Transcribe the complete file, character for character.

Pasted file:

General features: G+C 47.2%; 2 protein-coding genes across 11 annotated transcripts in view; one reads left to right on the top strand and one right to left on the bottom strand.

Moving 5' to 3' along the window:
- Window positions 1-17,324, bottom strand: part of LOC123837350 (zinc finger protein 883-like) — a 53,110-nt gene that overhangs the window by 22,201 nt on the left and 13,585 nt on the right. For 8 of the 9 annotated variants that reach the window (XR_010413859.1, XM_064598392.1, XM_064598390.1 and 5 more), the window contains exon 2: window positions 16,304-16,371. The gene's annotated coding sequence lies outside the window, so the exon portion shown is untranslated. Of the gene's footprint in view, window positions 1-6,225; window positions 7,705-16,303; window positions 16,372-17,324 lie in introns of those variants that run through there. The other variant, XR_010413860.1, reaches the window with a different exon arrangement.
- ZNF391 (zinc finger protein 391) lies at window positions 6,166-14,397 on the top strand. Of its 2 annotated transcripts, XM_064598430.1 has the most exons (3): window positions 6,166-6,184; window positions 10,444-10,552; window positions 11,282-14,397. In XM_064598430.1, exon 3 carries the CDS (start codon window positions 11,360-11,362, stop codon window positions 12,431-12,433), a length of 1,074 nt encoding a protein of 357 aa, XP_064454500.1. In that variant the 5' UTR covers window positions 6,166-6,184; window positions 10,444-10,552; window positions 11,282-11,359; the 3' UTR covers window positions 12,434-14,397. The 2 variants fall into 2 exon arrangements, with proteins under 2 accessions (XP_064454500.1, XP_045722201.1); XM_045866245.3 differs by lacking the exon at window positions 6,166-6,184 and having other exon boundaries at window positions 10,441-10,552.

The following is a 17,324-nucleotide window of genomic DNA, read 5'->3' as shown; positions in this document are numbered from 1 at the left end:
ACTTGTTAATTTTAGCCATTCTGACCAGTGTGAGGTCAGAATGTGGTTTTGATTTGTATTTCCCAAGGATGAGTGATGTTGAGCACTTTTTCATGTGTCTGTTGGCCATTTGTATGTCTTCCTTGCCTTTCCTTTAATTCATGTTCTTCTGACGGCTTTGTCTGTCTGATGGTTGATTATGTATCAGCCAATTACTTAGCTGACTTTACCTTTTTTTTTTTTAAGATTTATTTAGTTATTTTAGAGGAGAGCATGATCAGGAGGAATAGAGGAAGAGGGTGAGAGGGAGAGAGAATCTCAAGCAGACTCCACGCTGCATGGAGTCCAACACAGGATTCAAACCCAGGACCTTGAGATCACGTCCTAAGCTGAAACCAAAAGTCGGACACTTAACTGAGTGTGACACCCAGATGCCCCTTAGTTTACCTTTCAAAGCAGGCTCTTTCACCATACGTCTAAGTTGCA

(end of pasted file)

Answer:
General features: G+C 47.2%; 2 protein-coding genes across 11 annotated transcripts in view; one reads left to right on the top strand and one right to left on the bottom strand.

Moving 5' to 3' along the window:
- Window positions 1-17,324, bottom strand: part of LOC123837350 (zinc finger protein 883-like) — a 53,110-nt gene that overhangs the window by 22,201 nt on the left and 13,585 nt on the right. For 8 of the 9 annotated variants that reach the window (XR_010413859.1, XM_064598392.1, XM_064598390.1 and 5 more), the window contains exon 2: window positions 16,304-16,371. The gene's annotated coding sequence lies outside the window, so the exon portion shown is untranslated. Of the gene's footprint in view, window positions 1-6,225; window positions 7,705-16,303; window positions 16,372-17,324 lie in introns of those variants that run through there. The other variant, XR_010413860.1, reaches the window with a different exon arrangement.
- ZNF391 (zinc finger protein 391) lies at window positions 6,166-14,397 on the top strand. Of its 2 annotated transcripts, XM_064598430.1 has the most exons (3): window positions 6,166-6,184; window positions 10,444-10,552; window positions 11,282-14,397. In XM_064598430.1, exon 3 carries the CDS (start codon window positions 11,360-11,362, stop codon window positions 12,431-12,433), a length of 1,074 nt encoding a protein of 357 aa, XP_064454500.1. In that variant the 5' UTR covers window positions 6,166-6,184; window positions 10,444-10,552; window positions 11,282-11,359; the 3' UTR covers window positions 12,434-14,397. The 2 variants fall into 2 exon arrangements, with proteins under 2 accessions (XP_064454500.1, XP_045722201.1); XM_045866245.3 differs by lacking the exon at window positions 6,166-6,184 and having other exon boundaries at window positions 10,441-10,552.

The following is a 17,324-nucleotide window of genomic DNA, read 5'->3' as shown; positions in this document are numbered from 1 at the left end:
ACTTGTTAATTTTAGCCATTCTGACCAGTGTGAGGTCAGAATGTGGTTTTGATTTGTATTTCCCAAGGATGAGTGATGTTGAGCACTTTTTCATGTGTCTGTTGGCCATTTGTATGTCTTCCTTGCCTTTCCTTTAATTCATGTTCTTCTGACGGCTTTGTCTGTCTGATGGTTGATTATGTATCAGCCAATTACTTAGCTGACTTTACCTTTTTTTTTTTTAAGATTTATTTAGTTATTTTAGAGGAGAGCATGATCAGGAGGAATAGAGGAAGAGGGTGAGAGGGAGAGAGAATCTCAAGCAGACTCCACGCTGCATGGAGTCCAACACAGGATTCAAACCCAGGACCTTGAGATCACGTCCTAAGCTGAAACCAAAAGTCGGACACTTAACTGAGTGTGACACCCAGATGCCCCTTAGTTTACCTTTCAAAGCAGGCTCTTTCACCATACGTCTAAGTTGCA